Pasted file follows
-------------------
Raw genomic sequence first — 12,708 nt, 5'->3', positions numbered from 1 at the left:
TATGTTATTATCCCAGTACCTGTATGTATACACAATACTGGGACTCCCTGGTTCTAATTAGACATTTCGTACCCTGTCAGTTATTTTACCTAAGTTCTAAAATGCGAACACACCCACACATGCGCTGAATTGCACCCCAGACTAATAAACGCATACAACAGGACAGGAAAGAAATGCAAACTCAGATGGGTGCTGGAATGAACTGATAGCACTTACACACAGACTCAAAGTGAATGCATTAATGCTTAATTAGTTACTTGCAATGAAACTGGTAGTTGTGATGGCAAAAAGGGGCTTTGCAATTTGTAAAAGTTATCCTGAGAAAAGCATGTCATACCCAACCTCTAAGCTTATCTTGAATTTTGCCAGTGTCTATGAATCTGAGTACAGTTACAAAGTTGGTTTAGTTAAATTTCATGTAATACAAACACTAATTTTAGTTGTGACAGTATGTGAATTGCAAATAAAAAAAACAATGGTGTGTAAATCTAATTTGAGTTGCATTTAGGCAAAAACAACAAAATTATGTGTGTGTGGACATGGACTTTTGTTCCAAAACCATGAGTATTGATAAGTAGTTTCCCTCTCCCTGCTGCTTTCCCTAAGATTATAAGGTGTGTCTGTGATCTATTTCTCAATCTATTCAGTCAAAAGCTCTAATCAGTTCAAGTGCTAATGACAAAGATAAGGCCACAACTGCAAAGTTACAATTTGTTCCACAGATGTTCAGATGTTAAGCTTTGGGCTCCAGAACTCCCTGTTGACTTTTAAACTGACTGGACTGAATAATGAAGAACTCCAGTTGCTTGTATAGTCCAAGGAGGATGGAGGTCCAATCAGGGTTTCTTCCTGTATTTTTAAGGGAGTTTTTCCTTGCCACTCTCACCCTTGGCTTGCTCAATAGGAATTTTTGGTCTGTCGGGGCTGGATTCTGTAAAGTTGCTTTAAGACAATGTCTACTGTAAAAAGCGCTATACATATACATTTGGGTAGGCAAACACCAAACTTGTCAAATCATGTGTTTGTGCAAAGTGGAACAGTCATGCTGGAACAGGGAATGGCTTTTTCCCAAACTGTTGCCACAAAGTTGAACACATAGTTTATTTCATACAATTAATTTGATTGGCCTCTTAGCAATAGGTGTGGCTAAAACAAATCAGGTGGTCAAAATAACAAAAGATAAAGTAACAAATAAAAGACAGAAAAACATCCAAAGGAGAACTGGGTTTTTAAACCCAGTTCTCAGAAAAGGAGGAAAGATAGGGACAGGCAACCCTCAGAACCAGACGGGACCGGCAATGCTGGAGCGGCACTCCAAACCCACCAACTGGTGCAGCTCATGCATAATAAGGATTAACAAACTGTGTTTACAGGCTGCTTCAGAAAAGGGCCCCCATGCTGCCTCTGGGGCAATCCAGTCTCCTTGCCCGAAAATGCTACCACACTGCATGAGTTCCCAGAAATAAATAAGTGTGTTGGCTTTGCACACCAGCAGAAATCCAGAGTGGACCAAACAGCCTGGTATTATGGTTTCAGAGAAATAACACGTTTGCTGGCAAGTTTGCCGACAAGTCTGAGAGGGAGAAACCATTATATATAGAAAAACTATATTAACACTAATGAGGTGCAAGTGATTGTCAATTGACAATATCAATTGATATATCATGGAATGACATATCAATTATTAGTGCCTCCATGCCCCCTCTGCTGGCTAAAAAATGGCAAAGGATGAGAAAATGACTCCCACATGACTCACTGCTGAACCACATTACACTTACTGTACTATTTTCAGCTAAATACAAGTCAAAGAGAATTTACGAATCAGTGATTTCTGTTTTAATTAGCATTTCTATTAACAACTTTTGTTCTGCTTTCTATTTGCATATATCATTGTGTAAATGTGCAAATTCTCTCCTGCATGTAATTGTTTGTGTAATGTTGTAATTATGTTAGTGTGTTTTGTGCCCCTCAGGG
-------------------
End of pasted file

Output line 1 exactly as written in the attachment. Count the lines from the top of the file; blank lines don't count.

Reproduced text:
Raw genomic sequence first — 12,708 nt, 5'->3', positions numbered from 1 at the left: